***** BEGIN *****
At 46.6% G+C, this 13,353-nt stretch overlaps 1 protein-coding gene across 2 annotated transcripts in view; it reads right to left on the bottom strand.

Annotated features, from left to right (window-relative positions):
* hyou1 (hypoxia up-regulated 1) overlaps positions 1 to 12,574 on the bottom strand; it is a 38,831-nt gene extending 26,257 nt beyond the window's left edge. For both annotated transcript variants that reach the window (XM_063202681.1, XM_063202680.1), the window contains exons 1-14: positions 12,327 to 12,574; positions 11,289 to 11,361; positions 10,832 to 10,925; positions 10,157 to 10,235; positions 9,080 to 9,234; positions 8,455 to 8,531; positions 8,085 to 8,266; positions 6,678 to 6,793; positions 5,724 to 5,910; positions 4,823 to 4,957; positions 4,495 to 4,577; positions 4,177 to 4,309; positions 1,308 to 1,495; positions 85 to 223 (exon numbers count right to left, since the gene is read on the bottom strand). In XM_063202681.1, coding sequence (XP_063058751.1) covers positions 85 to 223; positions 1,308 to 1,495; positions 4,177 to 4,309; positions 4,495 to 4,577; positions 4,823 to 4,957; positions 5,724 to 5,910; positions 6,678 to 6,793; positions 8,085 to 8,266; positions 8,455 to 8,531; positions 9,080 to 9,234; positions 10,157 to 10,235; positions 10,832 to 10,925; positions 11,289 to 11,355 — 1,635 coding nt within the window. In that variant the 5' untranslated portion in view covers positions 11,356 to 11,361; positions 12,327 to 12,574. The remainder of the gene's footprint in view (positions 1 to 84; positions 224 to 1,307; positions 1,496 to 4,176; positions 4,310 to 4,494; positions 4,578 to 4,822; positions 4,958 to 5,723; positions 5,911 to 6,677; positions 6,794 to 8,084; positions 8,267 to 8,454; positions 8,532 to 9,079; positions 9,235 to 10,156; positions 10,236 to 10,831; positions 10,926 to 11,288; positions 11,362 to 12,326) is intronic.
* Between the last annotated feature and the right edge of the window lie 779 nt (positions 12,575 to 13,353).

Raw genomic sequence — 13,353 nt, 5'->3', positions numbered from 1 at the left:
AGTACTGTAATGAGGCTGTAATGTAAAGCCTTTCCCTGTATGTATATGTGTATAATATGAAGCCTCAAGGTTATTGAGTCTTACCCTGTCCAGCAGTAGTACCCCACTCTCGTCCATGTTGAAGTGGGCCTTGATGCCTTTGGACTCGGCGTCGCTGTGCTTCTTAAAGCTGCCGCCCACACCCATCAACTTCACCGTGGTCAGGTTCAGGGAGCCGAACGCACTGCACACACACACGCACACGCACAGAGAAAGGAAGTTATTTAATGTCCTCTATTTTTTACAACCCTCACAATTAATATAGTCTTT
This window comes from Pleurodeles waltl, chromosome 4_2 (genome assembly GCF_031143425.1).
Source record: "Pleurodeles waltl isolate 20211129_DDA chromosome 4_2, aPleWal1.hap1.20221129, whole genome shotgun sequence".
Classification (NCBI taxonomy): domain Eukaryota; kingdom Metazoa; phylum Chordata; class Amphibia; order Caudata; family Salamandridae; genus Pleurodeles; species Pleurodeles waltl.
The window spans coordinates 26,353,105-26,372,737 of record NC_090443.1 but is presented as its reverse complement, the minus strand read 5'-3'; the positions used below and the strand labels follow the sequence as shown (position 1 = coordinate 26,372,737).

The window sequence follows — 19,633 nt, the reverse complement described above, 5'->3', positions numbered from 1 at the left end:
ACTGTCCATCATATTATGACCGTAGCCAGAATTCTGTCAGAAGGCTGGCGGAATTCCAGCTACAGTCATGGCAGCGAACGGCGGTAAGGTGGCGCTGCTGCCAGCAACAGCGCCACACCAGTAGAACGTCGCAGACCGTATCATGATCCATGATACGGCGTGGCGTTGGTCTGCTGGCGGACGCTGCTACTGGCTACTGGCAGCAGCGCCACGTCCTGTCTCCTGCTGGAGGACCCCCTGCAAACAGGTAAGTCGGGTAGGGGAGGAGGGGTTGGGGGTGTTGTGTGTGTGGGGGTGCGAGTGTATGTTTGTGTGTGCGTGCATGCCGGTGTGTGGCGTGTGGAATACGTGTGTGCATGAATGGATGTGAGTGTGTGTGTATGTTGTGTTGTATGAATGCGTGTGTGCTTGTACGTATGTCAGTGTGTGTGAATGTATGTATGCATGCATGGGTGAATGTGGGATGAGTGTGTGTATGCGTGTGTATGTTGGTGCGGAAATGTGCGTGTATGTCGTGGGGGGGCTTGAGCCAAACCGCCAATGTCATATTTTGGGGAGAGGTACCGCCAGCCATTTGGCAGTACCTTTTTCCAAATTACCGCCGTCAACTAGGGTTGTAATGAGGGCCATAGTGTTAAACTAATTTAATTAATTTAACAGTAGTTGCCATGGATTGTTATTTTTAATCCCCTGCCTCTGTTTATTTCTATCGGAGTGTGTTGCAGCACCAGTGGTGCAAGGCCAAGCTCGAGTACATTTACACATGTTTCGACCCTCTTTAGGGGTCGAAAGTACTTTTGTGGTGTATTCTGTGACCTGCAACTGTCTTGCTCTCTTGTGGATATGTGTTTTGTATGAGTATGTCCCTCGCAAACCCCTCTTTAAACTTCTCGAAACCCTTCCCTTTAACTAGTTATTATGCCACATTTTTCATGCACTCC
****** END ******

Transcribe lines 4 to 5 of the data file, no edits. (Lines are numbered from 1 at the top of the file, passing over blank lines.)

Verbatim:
* Between the last annotated feature and the right edge of the window lie 779 nt (positions 12,575 to 13,353).

Raw genomic sequence — 13,353 nt, 5'->3', positions numbered from 1 at the left: